“I’m Building Something That Doesn’t Exist” #MeToo Founder Tarana Burke Raising Funds For Survivors
#MeToo Movement founder Tarana Burke is one of five women covering Variety‘s New York “Power of Women” issues. She shares the honor with singer Alicia Keys, writer Tina Fey, actress Emily Blunt, and author Margaret Atwood.
But Burke stands on her own, being the one who, no doubt, has been inspiring the others although her notoriety, compared to the them, is super new.
In her interview with the mag, Burke explains that the six-month conversation around the #MeToo movement needs to shift. She feels like the victims of sexual assault, harassment and violence have been overwhelmingly criticized, and she is not here for that.
“We have had a sustained national dialogue for less than six months, and people are saying it’s too much,” she said.
She called out actors Alec Baldwin and Sean Penn and motivational speaker Tony Robbins who have been critical of the movement. Robbins was the most recent critic, who said just last month that he believes some women are using the movement “to try to get significance and certainty by attacking and destroying someone else.”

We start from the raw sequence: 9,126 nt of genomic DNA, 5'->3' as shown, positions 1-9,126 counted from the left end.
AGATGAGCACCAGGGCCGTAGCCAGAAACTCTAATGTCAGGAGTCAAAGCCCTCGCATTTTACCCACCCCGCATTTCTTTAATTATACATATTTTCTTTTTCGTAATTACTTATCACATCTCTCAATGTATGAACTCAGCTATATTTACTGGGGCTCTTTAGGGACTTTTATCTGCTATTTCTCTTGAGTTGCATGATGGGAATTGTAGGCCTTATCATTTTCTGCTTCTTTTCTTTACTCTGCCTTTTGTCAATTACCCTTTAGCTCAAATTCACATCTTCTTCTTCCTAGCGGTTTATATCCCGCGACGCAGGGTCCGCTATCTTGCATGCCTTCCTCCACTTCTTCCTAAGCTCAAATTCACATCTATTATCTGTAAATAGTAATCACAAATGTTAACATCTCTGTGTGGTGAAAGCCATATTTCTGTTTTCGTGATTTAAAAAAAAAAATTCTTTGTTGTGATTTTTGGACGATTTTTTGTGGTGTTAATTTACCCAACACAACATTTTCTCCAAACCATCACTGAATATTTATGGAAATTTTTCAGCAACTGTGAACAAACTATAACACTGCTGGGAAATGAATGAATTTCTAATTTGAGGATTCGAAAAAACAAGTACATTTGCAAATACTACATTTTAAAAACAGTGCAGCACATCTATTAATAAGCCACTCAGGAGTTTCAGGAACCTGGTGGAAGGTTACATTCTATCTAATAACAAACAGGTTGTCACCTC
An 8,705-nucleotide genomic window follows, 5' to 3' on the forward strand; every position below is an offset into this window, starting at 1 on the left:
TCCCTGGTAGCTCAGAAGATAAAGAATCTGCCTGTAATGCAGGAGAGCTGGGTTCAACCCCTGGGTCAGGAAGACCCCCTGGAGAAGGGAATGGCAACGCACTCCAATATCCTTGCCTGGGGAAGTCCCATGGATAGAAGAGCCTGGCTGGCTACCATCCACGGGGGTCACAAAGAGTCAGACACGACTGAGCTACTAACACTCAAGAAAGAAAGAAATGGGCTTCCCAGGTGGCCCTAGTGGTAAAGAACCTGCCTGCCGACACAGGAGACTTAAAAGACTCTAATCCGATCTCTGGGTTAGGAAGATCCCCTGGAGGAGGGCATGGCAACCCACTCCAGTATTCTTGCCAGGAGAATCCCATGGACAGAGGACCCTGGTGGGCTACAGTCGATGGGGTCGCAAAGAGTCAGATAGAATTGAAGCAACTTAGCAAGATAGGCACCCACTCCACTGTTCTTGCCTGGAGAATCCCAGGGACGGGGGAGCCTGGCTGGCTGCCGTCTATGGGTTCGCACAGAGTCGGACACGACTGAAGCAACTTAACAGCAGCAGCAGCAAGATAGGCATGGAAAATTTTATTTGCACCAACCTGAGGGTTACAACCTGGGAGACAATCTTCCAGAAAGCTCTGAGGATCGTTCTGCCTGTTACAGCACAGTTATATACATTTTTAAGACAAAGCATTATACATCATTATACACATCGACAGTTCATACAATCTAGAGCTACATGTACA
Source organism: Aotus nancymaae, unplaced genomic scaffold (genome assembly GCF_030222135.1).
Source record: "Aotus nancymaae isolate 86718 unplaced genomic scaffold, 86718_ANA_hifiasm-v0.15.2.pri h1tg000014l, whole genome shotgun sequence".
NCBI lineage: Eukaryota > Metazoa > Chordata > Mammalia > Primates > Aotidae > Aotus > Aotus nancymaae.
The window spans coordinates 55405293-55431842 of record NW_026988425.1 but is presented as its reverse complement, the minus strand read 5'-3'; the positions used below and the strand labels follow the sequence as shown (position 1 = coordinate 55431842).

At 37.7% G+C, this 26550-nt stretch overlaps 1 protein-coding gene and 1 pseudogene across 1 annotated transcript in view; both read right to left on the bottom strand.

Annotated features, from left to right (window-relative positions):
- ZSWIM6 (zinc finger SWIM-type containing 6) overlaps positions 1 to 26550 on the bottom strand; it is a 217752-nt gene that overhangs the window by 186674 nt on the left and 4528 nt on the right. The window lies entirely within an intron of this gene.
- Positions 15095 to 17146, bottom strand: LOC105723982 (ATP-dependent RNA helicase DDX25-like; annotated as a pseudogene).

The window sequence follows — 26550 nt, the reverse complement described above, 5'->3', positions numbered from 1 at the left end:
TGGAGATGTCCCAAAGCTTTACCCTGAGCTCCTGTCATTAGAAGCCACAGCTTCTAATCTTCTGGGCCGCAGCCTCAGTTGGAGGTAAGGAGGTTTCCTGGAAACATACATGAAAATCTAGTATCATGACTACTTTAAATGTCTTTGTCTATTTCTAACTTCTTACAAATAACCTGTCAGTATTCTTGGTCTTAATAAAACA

So, as the architect of the movement, Burke is designing a new path for women speaking out about these violations. As someone who survived sexual violence herself, she believes that conversations are not enough. People need real, tangible help. So, she started a fund “to build something that doesn’t exist yet.”
Burke explained that the fund would contribute to creating a global online and offline community that provides guidance to survivors. The movement has raised $100,000 so far, with actress Viola Davis being one of its financial supporters. But Burke’s goal is to raise 10 times that amount. In her opinion, that goal would allow survivors to “reclaim their power,” as the Variety article reads.
“In the first 24 hours of #MeToo going viral, just on Facebook there were 12 million engaged with the hashtag,” she said. “If, in this country, we had an outbreak of some communicable disease that 12 million people got in a 24-hour time period, we would be focused solely on the cure. That’s the difference in how people think about the disease of sexual violence.”
Renese spends her early mornings writing, her days securing insurance for TV shows, and her in-betweens blogging about the silliness and seriousness of life on her blog.
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